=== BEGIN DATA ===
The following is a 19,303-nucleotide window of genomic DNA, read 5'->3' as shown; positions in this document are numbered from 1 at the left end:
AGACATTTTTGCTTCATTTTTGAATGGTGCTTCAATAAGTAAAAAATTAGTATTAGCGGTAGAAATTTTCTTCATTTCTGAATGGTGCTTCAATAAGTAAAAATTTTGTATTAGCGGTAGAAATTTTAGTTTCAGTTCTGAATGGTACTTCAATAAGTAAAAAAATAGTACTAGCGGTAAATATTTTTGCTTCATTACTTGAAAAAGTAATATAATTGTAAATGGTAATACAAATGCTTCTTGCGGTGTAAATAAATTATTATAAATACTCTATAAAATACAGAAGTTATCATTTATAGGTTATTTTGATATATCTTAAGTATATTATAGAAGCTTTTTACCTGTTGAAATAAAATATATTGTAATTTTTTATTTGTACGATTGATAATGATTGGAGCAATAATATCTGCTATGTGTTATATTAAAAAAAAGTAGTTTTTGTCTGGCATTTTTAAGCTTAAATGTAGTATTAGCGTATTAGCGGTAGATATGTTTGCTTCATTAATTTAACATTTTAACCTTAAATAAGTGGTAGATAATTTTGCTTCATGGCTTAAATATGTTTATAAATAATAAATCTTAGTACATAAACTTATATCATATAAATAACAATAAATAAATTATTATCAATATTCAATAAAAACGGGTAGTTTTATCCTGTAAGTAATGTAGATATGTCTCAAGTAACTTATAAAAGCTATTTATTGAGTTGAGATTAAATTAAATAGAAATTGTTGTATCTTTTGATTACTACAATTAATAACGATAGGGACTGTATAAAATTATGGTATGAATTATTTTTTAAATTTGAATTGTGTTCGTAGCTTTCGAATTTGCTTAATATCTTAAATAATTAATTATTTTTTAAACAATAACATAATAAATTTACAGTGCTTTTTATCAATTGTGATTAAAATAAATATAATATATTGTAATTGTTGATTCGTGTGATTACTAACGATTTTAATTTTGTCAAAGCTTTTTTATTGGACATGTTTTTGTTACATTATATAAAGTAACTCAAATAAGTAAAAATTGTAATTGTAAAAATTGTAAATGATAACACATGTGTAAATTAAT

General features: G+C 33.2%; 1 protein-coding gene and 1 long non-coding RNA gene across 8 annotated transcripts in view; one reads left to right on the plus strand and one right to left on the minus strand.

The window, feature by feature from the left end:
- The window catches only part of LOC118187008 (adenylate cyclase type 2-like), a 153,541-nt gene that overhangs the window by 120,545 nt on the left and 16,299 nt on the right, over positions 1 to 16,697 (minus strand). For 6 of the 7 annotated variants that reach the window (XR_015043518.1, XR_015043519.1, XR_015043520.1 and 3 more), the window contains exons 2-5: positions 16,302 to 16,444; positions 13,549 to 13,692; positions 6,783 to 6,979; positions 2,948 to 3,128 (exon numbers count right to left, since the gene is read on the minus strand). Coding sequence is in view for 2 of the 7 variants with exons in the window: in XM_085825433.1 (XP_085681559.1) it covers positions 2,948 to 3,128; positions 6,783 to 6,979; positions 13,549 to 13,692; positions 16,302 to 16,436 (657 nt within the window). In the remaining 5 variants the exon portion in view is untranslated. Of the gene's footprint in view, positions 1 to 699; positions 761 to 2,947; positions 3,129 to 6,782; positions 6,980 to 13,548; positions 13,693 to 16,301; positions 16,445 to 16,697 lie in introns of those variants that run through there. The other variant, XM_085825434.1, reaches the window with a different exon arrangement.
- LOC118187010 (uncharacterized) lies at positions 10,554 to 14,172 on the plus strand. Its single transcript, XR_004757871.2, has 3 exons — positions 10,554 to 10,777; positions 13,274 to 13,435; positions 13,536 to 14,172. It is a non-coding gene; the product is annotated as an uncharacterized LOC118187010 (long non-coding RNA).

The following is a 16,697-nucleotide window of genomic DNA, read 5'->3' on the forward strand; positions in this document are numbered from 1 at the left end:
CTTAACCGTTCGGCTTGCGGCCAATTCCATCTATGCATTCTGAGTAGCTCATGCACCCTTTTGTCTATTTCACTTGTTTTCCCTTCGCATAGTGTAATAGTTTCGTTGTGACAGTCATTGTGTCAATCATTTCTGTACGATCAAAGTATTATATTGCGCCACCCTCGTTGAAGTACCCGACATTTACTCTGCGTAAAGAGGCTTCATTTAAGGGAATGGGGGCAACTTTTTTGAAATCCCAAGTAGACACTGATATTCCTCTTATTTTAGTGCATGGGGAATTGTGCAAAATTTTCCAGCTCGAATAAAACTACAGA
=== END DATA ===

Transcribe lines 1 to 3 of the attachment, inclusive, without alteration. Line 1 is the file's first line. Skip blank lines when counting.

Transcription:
The following is a 19,303-nucleotide window of genomic DNA, read 5'->3' as shown; positions in this document are numbered from 1 at the left end:
AGACATTTTTGCTTCATTTTTGAATGGTGCTTCAATAAGTAAAAAATTAGTATTAGCGGTAGAAATTTTCTTCATTTCTGAATGGTGCTTCAATAAGTAAAAATTTTGTATTAGCGGTAGAAATTTTAGTTTCAGTTCTGAATGGTACTTCAATAAGTAAAAAAATAGTACTAGCGGTAAATATTTTTGCTTCATTACTTGAAAAAGTAATATAATTGTAAATGGTAATACAAATGCTTCTTGCGGTGTAAATAAATTATTATAAATACTCTATAAAATACAGAAGTTATCATTTATAGGTTATTTTGATATATCTTAAGTATATTATAGAAGCTTTTTACCTGTTGAAATAAAATATATTGTAATTTTTTATTTGTACGATTGATAATGATTGGAGCAATAATATCTGCTATGTGTTATATTAAAAAAAAGTAGTTTTTGTCTGGCATTTTTAAGCTTAAATGTAGTATTAGCGTATTAGCGGTAGATATGTTTGCTTCATTAATTTAACATTTTAACCTTAAATAAGTGGTAGATAATTTTGCTTCATGGCTTAAATATGTTTATAAATAATAAATCTTAGTACATAAACTTATATCATATAAATAACAATAAATAAATTATTATCAATATTCAATAAAAACGGGTAGTTTTATCCTGTAAGTAATGTAGATATGTCTCAAGTAACTTATAAAAGCTATTTATTGAGTTGAGATTAAATTAAATAGAAATTGTTGTATCTTTTGATTACTACAATTAATAACGATAGGGACTGTATAAAATTATGGTATGAATTATTTTTTAAATTTGAATTGTGTTCGTAGCTTTCGAATTTGCTTAATATCTTAAATAATTAATTATTTTTTAAACAATAACATAATAAATTTACAGTGCTTTTTATCAATTGTGATTAAAATAAATATAATATATTGTAATTGTTGATTCGTGTGATTACTAACGATTTTAATTTTGTCAAAGCTTTTTTATTGGACATGTTTTTGTTACATTATATAAAGTAACTCAAATAAGTAAAAATTGTAATTGTAAAAATTGTAAATGATAACACATGTGTAAATTAAT

General features: G+C 33.2%; 1 protein-coding gene and 1 long non-coding RNA gene across 8 annotated transcripts in view; one reads left to right on the plus strand and one right to left on the minus strand.